September 5, 2007

NYT: Hsu Shows Need For Government Control Of Election Financing

The New York Times editorial board takes up the case of Norman Hsu and Sant Chatwal today, but not to excoriate their Senator, Governor, and state Democratic Party for their dealings with the pair. Instead, the Gray Lady claims Hsu and Chantwal as exhibits A and B for their argument to push for public financing of elections:

The presidential candidates’ gross money marathon is leaving them increasingly open to shady backslappers securing privileged access with big bags of campaign cash on the barrelhead. Senator Hillary Clinton has been burned twice lately by so-called bundlers — aspiring power brokers who harvest large amounts of smaller donations and bundle them into irresistibly giant packages. One Clinton bundler turned out to have an outstanding arrest warrant for business fraud; the other has a history of tax liens, fraud charges and bankruptcy proceedings on two continents.

Other candidates in both parties have been similarly embarrassed. And no wonder, as an estimated 2,000 bundlers now work the major campaigns like maître d’s. Business executives pass the hat among underlings and family members for impressive scores. Trade and professional groups milk their memberships for big-ticket entry to the political circus.

For all their press releases promising watchfulness, the candidates have become increasingly addicted to bundlers. This is because Congress failed to update the public financing of campaigns, the alternative that worked well for the nation for three decades. Private fund-raising, deposed after the campaign corruption of Watergate, has retaken the throne, with the money hunt becoming more rampant as the campaign season lengthens. There is no process forcing disclosure of bundling so voters could better judge a candidate’s donors. Sensing the growing risk of scandal, the campaigns have offered only half-hearted swipes at disclosure.

Private fundraising got "deposed" after Watergate? Says who? Candidates have raised money hand over fist from private citizens all through the thirty-five years since the break-in at the Watergate. Federal funds have matched that raised by the candidates -- they didn't replace donations at all.

The Times acts as if it just discovered that politicians hold fundraisers. Note to the Paper of Record: try hanging out at the St. Regis Hotel from time to time. You, too, could get your picture taken with Norman Hsu, even by accident.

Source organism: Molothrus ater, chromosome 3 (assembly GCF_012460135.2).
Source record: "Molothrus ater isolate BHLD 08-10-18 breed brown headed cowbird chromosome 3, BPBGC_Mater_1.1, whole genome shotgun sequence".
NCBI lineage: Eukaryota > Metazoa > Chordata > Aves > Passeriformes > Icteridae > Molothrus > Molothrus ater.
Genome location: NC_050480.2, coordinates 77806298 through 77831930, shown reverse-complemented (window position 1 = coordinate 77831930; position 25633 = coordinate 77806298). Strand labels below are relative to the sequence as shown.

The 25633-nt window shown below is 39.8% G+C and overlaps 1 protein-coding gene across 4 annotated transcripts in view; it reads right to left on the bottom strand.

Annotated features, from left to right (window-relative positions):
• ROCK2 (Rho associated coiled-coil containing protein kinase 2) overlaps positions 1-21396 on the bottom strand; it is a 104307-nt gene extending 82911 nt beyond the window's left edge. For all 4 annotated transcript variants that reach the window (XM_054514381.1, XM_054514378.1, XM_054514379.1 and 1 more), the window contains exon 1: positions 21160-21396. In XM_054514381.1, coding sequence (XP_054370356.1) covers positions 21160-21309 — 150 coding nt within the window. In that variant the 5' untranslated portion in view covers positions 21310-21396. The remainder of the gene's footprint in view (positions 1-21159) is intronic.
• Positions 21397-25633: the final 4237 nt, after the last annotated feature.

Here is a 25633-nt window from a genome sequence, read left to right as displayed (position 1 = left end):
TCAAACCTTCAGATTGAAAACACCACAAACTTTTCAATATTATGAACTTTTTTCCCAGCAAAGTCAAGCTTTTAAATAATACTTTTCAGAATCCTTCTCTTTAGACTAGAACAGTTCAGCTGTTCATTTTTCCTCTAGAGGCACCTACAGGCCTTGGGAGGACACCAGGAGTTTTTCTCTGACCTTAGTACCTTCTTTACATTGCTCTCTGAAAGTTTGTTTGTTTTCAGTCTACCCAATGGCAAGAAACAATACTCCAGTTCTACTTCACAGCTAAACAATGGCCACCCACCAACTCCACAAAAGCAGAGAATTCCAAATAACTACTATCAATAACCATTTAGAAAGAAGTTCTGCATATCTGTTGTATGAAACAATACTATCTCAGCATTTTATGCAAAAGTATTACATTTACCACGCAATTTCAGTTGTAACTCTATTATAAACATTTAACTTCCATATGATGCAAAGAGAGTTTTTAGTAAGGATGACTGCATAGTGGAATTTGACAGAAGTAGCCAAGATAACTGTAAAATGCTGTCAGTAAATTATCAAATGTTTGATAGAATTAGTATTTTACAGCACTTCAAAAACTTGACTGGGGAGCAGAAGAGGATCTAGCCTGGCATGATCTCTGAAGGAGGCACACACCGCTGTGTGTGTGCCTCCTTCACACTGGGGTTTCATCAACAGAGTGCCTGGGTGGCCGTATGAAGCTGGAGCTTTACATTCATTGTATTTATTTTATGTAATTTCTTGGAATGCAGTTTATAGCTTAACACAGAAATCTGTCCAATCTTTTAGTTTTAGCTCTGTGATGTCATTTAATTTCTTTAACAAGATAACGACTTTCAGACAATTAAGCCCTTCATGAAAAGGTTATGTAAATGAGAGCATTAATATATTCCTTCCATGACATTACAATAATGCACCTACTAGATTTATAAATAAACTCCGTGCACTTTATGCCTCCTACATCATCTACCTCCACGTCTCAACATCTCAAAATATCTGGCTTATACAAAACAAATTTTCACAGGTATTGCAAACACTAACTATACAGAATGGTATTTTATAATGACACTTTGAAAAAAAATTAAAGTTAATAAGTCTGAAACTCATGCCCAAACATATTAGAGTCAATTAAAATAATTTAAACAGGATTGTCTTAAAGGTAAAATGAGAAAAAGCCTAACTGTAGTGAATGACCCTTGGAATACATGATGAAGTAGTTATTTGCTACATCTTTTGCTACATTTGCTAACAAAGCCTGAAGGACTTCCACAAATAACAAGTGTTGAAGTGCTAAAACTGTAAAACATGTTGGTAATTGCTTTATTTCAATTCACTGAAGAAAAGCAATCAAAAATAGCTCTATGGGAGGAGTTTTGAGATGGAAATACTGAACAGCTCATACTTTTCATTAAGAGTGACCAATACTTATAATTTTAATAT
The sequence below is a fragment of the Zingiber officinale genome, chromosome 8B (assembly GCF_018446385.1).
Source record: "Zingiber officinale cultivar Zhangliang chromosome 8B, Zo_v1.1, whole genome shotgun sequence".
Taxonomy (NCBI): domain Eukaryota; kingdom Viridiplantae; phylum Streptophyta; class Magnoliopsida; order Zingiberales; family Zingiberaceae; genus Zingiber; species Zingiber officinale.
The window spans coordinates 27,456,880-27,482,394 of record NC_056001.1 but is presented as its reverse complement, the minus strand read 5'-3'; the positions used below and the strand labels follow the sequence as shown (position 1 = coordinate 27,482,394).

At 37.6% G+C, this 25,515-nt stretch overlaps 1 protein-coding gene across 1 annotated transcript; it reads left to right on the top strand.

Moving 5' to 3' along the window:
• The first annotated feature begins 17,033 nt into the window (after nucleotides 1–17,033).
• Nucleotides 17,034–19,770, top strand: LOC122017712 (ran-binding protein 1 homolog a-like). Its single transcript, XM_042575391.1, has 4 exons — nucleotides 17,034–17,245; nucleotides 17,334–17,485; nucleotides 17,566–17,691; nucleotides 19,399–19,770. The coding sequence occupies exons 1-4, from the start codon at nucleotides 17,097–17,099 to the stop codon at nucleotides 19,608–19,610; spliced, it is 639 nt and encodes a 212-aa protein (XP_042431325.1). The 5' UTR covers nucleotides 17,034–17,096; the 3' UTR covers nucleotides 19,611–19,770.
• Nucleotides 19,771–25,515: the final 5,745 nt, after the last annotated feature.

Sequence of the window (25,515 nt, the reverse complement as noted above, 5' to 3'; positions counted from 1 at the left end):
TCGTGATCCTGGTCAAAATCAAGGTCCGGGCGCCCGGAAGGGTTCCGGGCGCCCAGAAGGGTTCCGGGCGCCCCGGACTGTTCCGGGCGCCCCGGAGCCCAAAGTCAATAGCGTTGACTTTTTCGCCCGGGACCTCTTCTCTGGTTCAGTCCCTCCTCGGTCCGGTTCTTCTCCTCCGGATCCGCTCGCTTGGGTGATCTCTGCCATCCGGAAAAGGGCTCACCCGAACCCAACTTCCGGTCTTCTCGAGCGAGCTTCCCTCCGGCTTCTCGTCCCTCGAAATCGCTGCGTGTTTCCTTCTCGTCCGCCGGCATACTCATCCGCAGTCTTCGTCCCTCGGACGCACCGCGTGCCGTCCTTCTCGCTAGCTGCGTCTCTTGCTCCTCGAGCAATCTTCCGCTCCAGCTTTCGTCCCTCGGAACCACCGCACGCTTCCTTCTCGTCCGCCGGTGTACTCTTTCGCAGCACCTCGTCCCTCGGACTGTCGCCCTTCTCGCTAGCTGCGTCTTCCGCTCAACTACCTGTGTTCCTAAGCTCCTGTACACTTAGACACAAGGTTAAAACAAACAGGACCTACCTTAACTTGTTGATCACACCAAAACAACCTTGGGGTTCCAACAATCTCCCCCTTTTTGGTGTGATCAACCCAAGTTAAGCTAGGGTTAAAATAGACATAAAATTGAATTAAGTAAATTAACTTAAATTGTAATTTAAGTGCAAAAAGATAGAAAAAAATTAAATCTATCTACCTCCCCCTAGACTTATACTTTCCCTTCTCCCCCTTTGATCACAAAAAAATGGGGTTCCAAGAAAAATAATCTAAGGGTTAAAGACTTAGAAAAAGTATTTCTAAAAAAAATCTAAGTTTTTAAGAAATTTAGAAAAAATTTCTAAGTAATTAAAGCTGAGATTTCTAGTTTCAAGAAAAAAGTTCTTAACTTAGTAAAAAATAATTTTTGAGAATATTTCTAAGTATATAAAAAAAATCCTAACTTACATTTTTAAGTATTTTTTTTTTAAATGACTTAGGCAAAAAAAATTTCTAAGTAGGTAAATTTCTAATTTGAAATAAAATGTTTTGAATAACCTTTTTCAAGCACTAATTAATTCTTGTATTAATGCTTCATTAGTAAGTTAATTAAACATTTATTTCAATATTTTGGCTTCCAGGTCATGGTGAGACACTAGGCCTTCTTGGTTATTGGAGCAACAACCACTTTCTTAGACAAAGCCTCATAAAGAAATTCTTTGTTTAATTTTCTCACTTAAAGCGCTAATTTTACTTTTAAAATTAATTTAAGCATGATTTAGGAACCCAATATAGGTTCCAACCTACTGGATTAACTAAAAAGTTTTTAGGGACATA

Notice the shift of subject on the part of the editorial board. If Hillary Clinton took money from two frauds, the blame can't be hers. Notice, also, that the Times fails to mention the other two New Yorkers who claim their spots on Hsu's top three recipients: Andrew Cuomo, the state's Attorney General, and Governor Eliot Spitzer, who was Cuomo's predecessor as AG. These two top law-enforcement officials never bothered to do a simple background check on the man who stuffed over $135,000 into their pockets. The blame can't be theirs, either.

So what's to blame? The lack of public financing. Obviously, candidates can't be trusted with private contributions, and so the government must control campaign funding instead. Of course, these politicians who can't control their own contributor base will wind up being the very government that would control campaign financing, but don't let that worry anyone. The Gray Lady seems sure that the act of getting elected on public money will make them excellent stewards of the same cash later.

What the government funds, the government controls. Do we want the federal government to serve as the arbiter of which candidate gets funding, and to what extent? How long before fringe candidates get the same amount of funding as mainstream candidates -- and who gets to make the decision as to which candidate qualifies for either status? At least with open financing, the ability to raise funds follows from some indication of popular support.

It also allows the public to hold candidates responsible for their donor base. The New York Times wants to let Hillary, Cuomo, Spitzer, and the Democratic Party off the hook for Hsu for its own political agenda. If we cannot expect candidates to manage their own money and vet their major contributors, when do we start holding them accountable for their incompetencies?


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Comments (21)

Posted by emdfl | September 5, 2007 8:29 AM

Nope - any and all donations should be legal - with the caveat that both the amount and the donor's name must be PUBLICLY listed by the candidate with in 48 hours after receipt of the donation. With the provo that any failure to list or a lie regarding name or amount would be punished by a fine in the amount of oh, say 10 times the disputed donation.